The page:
Who Are the 10 African TED Talkers?

The TED Global 2017 conference is almost upon us, and we can’t wait for the creative ideas, inspiring stories, and thought-provoking discussions from this year’s speakers. Set for Arusha, Tanzania from 27 to 30 August, this year’s edition promises to be an electrifying affair if the list of the speakers is anything to go by. Ten of the 21 TED Global Fellows are African, hailing from countries such as Botswana, Zimbabwe, Egypt, Uganda, Liberia, Kenya, Somalia and Nigeria. They represent a variety of industries, including science and technology, media, and the arts, among others.

Meet the 10 African leaders and change-makers on the list of speakers.

1Mennat El Ghalid – Egypt

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The Egyptian microbiologist has dedicated her time to study fungal infections in humans. Her work has led her to discover the causes of these diseases and develop new treatments to fight them. Mennat is also the co-founder of ConScience, a non-profit organisation dedicated to science education. She gained her Master’s degree and PhD from the Paris Diderot University in France and Spain’s University of Córdoba respectively.

2Saran Kaba Jones – Liberia

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In 2008, after spending nearly 20 years abroad, Saran Kaba Jones returned to her native Liberia and came face to face with the hardships faced by her fellow citizens. One of the common challenges is a lack of access to clean running water. Saran, then 26, set out to solve this problem by founding FACE Africa, an organisation that builds infrastructure to provide safe access to clean water for rural communities.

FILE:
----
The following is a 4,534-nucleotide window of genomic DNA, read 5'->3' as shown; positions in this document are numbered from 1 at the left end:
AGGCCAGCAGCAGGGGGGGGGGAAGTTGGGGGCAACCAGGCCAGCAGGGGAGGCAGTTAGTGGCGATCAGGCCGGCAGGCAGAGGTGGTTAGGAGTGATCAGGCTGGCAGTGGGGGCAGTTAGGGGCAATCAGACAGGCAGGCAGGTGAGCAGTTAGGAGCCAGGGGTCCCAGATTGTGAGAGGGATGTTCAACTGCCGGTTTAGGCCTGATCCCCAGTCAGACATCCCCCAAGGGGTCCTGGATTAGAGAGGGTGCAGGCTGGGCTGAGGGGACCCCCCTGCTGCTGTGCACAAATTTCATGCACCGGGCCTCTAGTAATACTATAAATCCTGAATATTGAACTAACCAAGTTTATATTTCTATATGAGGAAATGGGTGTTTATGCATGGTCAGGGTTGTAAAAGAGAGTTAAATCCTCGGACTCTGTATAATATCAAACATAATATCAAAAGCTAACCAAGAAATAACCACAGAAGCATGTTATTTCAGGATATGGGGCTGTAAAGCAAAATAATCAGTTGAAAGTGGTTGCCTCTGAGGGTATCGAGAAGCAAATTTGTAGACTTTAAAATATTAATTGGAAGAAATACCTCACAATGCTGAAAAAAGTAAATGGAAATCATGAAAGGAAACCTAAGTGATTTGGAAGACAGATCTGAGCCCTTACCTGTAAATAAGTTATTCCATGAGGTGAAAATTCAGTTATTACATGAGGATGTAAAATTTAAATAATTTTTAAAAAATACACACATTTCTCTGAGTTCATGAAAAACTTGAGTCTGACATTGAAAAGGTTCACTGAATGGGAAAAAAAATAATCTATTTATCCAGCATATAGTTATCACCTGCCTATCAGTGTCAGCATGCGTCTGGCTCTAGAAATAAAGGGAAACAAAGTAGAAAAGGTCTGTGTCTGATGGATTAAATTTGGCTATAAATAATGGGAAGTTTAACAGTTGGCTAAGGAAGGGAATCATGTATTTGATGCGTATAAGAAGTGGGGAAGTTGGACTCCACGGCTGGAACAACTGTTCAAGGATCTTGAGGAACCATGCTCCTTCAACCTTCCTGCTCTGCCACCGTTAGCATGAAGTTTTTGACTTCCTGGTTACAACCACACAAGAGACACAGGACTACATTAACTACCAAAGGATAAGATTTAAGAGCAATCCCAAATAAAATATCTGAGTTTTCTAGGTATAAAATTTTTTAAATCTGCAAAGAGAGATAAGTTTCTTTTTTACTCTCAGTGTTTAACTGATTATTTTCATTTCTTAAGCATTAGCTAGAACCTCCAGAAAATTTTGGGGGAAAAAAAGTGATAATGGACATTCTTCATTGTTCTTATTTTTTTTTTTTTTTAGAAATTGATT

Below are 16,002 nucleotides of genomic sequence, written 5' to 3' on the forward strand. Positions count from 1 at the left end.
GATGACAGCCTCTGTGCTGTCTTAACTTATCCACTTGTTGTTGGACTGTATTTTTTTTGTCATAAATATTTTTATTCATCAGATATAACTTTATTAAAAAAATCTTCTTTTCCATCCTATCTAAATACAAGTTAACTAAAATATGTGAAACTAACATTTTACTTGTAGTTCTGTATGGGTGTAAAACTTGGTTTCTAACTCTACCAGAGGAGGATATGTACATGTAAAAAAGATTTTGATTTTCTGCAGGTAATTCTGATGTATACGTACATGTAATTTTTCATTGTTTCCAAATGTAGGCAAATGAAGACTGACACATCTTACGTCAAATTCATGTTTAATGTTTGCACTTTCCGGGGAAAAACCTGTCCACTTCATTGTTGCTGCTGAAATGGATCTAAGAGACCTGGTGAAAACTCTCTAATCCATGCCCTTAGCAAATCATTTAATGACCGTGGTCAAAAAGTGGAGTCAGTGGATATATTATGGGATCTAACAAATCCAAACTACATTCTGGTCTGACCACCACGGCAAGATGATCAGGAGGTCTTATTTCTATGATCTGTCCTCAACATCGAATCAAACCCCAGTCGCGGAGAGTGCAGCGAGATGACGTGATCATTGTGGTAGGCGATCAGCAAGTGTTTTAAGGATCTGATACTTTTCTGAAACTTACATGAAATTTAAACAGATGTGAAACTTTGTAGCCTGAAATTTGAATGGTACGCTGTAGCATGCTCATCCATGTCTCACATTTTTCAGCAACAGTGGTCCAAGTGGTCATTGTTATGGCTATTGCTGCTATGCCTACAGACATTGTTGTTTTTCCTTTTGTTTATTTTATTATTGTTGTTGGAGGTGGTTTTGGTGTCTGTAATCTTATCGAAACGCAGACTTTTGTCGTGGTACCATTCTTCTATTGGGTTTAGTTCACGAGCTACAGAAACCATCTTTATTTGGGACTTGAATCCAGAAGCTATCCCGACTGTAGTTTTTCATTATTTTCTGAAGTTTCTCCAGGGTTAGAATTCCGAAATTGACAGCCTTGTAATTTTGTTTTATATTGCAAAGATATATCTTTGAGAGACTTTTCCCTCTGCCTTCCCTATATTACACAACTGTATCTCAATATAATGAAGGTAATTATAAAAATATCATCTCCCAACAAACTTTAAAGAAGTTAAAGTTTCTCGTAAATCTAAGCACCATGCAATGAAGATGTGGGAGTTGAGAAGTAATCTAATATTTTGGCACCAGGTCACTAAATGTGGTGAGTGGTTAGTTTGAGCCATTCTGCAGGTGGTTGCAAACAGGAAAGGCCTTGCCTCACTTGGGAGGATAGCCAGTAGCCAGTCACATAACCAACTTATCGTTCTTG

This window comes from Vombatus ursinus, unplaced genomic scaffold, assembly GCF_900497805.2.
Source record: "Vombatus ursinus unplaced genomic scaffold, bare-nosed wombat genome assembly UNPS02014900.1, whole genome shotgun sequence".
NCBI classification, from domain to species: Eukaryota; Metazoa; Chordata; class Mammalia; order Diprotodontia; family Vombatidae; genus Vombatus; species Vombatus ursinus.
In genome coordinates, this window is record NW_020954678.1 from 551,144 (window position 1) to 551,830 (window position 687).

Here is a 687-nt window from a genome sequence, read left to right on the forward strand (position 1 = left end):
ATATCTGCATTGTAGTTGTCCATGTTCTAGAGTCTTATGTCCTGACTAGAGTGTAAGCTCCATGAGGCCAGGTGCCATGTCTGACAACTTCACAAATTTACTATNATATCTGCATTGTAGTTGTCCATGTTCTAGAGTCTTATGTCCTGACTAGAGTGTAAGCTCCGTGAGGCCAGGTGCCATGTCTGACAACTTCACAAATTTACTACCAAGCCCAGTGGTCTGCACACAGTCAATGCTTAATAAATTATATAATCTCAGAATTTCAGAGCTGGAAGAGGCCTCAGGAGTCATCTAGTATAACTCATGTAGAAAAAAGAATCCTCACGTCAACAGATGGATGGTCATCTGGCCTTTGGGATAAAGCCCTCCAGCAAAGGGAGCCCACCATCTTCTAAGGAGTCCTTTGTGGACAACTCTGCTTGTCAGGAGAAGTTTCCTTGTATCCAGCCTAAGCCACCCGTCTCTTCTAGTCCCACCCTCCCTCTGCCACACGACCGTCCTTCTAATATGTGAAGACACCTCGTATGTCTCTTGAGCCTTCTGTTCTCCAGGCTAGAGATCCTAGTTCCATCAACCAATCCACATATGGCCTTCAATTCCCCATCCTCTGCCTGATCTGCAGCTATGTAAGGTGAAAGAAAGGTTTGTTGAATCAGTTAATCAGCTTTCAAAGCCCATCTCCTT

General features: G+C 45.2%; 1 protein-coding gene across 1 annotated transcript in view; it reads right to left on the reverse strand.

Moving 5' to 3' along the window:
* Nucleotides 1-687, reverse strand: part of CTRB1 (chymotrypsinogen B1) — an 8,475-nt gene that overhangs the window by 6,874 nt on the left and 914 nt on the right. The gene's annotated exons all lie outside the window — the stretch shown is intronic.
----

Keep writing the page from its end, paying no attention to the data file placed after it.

FACE Africa is currently working hard to solve the water crisis in River Cess, one of Liberia’s struggling areas. The organisation has changed lives of more than 100,000 people by providing them with clean water. Thanks to her life-saving work, Saran, now 35, is a Board Member of the UN Women Civil Society Advisory Group and a 2013 World Economic Forum Young Global Leader.

3Adong Judith – Uganda

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Simply put, Adong Judith is a voice for the voiceless. The Ugandan director and playwright creates art that promotes social change and ignites dialogue on issues that have plagued her country, including LGBTQ rights and war crimes. “I write about things in my society that I question. But, I am always minding my own business when these societal diseases find and hit me huge that I have no cure but to write about them,” she explains.

Adong’s plays have been showcased in New York, London, Toronto, and other parts of the world. One of her successful works is Silent Voices, a powerful play that calls for justice for war crime victims in Northern Uganda. Adong also dabbles as a lecturer at Makerere University and Artistic Director at Silent Voices, a non-profit performing arts organisation. Named after Adong’s acclaimed play, the organisation trains aspiring theatre makers and connects them to renowned local and international artists.